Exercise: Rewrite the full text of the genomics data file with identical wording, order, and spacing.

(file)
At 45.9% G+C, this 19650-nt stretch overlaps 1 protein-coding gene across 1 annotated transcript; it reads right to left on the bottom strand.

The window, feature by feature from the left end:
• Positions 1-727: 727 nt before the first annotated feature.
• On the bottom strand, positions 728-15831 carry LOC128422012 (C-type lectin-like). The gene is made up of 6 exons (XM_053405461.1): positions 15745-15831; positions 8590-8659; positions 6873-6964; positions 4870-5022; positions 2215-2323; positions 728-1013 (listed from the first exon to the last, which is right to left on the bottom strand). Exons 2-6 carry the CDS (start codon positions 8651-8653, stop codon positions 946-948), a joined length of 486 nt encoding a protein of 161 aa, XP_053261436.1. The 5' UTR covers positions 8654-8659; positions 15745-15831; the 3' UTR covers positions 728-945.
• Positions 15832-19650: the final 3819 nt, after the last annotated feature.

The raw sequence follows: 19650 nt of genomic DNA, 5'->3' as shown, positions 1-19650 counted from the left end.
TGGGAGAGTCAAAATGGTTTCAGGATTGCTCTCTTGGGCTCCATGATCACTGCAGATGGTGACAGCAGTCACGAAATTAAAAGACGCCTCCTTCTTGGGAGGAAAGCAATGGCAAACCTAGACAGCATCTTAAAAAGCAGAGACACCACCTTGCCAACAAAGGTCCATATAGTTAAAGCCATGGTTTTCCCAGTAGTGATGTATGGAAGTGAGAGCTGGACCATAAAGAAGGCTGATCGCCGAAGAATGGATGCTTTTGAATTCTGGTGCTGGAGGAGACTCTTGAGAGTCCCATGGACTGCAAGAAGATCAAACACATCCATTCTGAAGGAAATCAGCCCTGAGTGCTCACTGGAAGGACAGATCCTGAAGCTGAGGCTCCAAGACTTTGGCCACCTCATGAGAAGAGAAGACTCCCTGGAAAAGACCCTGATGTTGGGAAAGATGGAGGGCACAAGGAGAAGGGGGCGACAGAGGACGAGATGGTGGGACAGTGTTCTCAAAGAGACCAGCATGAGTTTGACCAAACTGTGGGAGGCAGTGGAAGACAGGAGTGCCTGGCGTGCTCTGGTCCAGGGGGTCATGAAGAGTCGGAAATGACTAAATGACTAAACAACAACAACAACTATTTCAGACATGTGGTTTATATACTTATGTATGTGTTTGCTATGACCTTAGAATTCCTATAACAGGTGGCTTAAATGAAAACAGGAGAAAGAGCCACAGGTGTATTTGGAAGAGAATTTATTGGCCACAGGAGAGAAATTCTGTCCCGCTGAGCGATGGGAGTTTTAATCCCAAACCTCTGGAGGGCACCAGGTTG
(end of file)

At 45.9% G+C, this 19650-nt stretch overlaps 1 protein-coding gene across 1 annotated transcript; it reads right to left on the bottom strand.

The window, feature by feature from the left end:
• Positions 1-727: 727 nt before the first annotated feature.
• On the bottom strand, positions 728-15831 carry LOC128422012 (C-type lectin-like). The gene is made up of 6 exons (XM_053405461.1): positions 15745-15831; positions 8590-8659; positions 6873-6964; positions 4870-5022; positions 2215-2323; positions 728-1013 (listed from the first exon to the last, which is right to left on the bottom strand). Exons 2-6 carry the CDS (start codon positions 8651-8653, stop codon positions 946-948), a joined length of 486 nt encoding a protein of 161 aa, XP_053261436.1. The 5' UTR covers positions 8654-8659; positions 15745-15831; the 3' UTR covers positions 728-945.
• Positions 15832-19650: the final 3819 nt, after the last annotated feature.

The raw sequence follows: 19650 nt of genomic DNA, 5'->3' as shown, positions 1-19650 counted from the left end.
TGGGAGAGTCAAAATGGTTTCAGGATTGCTCTCTTGGGCTCCATGATCACTGCAGATGGTGACAGCAGTCACGAAATTAAAAGACGCCTCCTTCTTGGGAGGAAAGCAATGGCAAACCTAGACAGCATCTTAAAAAGCAGAGACACCACCTTGCCAACAAAGGTCCATATAGTTAAAGCCATGGTTTTCCCAGTAGTGATGTATGGAAGTGAGAGCTGGACCATAAAGAAGGCTGATCGCCGAAGAATGGATGCTTTTGAATTCTGGTGCTGGAGGAGACTCTTGAGAGTCCCATGGACTGCAAGAAGATCAAACACATCCATTCTGAAGGAAATCAGCCCTGAGTGCTCACTGGAAGGACAGATCCTGAAGCTGAGGCTCCAAGACTTTGGCCACCTCATGAGAAGAGAAGACTCCCTGGAAAAGACCCTGATGTTGGGAAAGATGGAGGGCACAAGGAGAAGGGGGCGACAGAGGACGAGATGGTGGGACAGTGTTCTCAAAGAGACCAGCATGAGTTTGACCAAACTGTGGGAGGCAGTGGAAGACAGGAGTGCCTGGCGTGCTCTGGTCCAGGGGGTCATGAAGAGTCGGAAATGACTAAATGACTAAACAACAACAACAACTATTTCAGACATGTGGTTTATATACTTATGTATGTGTTTGCTATGACCTTAGAATTCCTATAACAGGTGGCTTAAATGAAAACAGGAGAAAGAGCCACAGGTGTATTTGGAAGAGAATTTATTGGCCACAGGAGAGAAATTCTGTCCCGCTGAGCGATGGGAGTTTTAATCCCAAACCTCTGGAGGGCACCAGGTTG